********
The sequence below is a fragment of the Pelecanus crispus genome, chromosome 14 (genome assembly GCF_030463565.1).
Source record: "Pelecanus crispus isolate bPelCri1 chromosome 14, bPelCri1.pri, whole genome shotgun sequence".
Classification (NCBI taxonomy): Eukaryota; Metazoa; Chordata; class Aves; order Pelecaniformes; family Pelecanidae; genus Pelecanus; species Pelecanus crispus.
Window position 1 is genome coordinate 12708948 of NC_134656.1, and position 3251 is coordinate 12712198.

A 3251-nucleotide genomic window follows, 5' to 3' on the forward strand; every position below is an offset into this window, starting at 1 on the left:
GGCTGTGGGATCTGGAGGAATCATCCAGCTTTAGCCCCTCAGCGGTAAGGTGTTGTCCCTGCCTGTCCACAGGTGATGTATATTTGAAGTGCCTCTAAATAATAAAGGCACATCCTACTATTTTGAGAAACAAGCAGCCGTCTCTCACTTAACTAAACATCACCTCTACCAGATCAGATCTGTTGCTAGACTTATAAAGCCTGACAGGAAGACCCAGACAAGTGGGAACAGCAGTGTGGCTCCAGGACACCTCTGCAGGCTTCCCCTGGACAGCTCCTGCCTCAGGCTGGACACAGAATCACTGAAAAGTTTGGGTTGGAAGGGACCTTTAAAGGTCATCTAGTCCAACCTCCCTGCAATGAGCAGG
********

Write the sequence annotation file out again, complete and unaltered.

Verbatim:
The sequence below is a fragment of the Pelecanus crispus genome, chromosome 14 (genome assembly GCF_030463565.1).
Source record: "Pelecanus crispus isolate bPelCri1 chromosome 14, bPelCri1.pri, whole genome shotgun sequence".
Classification (NCBI taxonomy): Eukaryota; Metazoa; Chordata; class Aves; order Pelecaniformes; family Pelecanidae; genus Pelecanus; species Pelecanus crispus.
Window position 1 is genome coordinate 12708948 of NC_134656.1, and position 3251 is coordinate 12712198.

A 3251-nucleotide genomic window follows, 5' to 3' on the forward strand; every position below is an offset into this window, starting at 1 on the left:
GGCTGTGGGATCTGGAGGAATCATCCAGCTTTAGCCCCTCAGCGGTAAGGTGTTGTCCCTGCCTGTCCACAGGTGATGTATATTTGAAGTGCCTCTAAATAATAAAGGCACATCCTACTATTTTGAGAAACAAGCAGCCGTCTCTCACTTAACTAAACATCACCTCTACCAGATCAGATCTGTTGCTAGACTTATAAAGCCTGACAGGAAGACCCAGACAAGTGGGAACAGCAGTGTGGCTCCAGGACACCTCTGCAGGCTTCCCCTGGACAGCTCCTGCCTCAGGCTGGACACAGAATCACTGAAAAGTTTGGGTTGGAAGGGACCTTTAAAGGTCATCTAGTCCAACCTCCCTGCAATGAGCAGG